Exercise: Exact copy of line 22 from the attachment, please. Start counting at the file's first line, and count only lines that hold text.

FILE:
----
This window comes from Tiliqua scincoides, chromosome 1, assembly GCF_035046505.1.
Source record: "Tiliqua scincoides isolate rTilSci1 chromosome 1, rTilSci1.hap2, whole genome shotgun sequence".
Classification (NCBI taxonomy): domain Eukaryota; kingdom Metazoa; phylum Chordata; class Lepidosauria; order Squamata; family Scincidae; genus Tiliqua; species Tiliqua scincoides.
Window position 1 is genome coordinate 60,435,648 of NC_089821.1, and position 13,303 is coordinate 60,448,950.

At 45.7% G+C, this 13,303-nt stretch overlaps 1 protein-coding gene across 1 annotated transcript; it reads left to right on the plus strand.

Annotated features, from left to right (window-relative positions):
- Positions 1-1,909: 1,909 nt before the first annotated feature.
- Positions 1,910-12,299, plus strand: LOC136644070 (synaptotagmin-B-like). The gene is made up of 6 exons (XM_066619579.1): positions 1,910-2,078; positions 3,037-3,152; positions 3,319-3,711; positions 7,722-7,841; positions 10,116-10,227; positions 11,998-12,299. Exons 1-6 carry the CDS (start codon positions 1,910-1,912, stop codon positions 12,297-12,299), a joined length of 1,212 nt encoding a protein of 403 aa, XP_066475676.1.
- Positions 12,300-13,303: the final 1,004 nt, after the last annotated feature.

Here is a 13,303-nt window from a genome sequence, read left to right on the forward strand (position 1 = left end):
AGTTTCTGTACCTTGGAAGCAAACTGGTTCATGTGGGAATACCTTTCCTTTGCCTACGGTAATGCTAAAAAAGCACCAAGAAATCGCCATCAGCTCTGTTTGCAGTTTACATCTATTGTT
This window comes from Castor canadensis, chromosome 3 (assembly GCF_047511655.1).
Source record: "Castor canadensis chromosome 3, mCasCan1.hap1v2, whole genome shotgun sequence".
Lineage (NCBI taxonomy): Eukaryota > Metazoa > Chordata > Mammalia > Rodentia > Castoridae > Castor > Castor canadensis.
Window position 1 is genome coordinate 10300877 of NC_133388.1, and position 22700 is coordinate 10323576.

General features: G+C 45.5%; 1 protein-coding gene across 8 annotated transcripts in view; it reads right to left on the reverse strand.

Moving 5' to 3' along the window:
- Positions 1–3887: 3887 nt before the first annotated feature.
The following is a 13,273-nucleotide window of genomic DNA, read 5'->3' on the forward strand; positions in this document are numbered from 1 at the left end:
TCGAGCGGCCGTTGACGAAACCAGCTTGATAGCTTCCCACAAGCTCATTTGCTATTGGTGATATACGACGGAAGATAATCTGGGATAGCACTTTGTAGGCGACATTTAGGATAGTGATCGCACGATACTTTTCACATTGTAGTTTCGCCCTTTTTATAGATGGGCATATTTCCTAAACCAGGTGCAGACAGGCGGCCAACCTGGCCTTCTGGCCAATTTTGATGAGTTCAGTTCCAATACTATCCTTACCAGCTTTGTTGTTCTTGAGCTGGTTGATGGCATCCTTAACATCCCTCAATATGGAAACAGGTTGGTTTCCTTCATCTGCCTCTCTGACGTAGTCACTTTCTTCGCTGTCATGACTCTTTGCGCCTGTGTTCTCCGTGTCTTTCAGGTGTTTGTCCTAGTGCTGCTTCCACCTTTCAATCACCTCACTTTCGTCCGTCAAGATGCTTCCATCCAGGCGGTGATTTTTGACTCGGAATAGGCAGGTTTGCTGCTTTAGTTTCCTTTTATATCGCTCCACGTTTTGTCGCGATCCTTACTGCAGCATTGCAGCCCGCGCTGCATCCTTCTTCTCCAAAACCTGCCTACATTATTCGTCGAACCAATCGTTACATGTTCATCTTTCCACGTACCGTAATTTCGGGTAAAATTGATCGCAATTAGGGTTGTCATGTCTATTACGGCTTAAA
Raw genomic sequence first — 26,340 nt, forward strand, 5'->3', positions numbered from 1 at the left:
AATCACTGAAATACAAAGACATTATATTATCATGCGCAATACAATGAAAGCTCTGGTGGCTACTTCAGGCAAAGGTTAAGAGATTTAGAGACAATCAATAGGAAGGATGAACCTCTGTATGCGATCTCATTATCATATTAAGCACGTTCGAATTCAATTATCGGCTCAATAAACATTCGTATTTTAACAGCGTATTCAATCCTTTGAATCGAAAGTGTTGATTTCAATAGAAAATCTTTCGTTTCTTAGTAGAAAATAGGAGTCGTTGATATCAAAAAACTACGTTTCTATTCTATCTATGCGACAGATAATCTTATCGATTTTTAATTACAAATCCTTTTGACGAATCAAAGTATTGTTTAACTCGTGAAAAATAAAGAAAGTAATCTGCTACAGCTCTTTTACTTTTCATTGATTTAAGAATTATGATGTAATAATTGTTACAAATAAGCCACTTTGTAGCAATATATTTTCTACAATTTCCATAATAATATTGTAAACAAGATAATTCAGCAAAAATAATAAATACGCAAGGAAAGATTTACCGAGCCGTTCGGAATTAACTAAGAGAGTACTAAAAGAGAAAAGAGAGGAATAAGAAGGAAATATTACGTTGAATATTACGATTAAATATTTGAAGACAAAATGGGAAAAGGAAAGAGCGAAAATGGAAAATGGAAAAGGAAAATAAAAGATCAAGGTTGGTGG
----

AATCACTGAAATACAAAGACATTATATTATCATGCGCAATACAATGAAAGCTCTGGTGGCTACTTCAGGCAAAGGTTAAGAGATTTAGAGACAATCAATAGGAAGGATGAACCTCTGTATGCGATCTCATTATCATATTAAGCACGTTCGAATTCAATTATCGGCTCAATAAACATTCGTATTTTAACAGCGTATTCAATCCTTTGAATCGAAAGTGTTGATTTCAATAGAAAATCTTTCGTTTCTTAGTAGAAAATAGGAGTCGTTGATATCAAAAAACTACGTTTCTATTCTATCTATGCGACAGATAATCTTATCGATTTTTAATTACAAATCCTTTTGACGAATCAAAGTATTGTTTAACTCGTGAAAAATAAAGAAAGTAATCTGCTACAGCTCTTTTACTTTTCATTGATTTAAGAATTATGATGTAATAATTGTTACAAATAAGCCACTTTGTAGCAATATATTTTCTACAATTTCCATAATAATATTGTAAACAAGATAATTCAGCAAAAATAATAAATACGCAAGGAAAGATTTACCGAGCCGTTCGGAATTAACTAAGAGAGTACTAAAAGAGAAAAGAGAGGAATAAGAAGGAAATATTACGTTGAATATTACGATTAAATATTTGAAGACAAAATGGGAAAAGGAAAGAGCGAAAATGGAAAATGGAAAAGGAAAATAAAAGATCAAGGTTGGTGG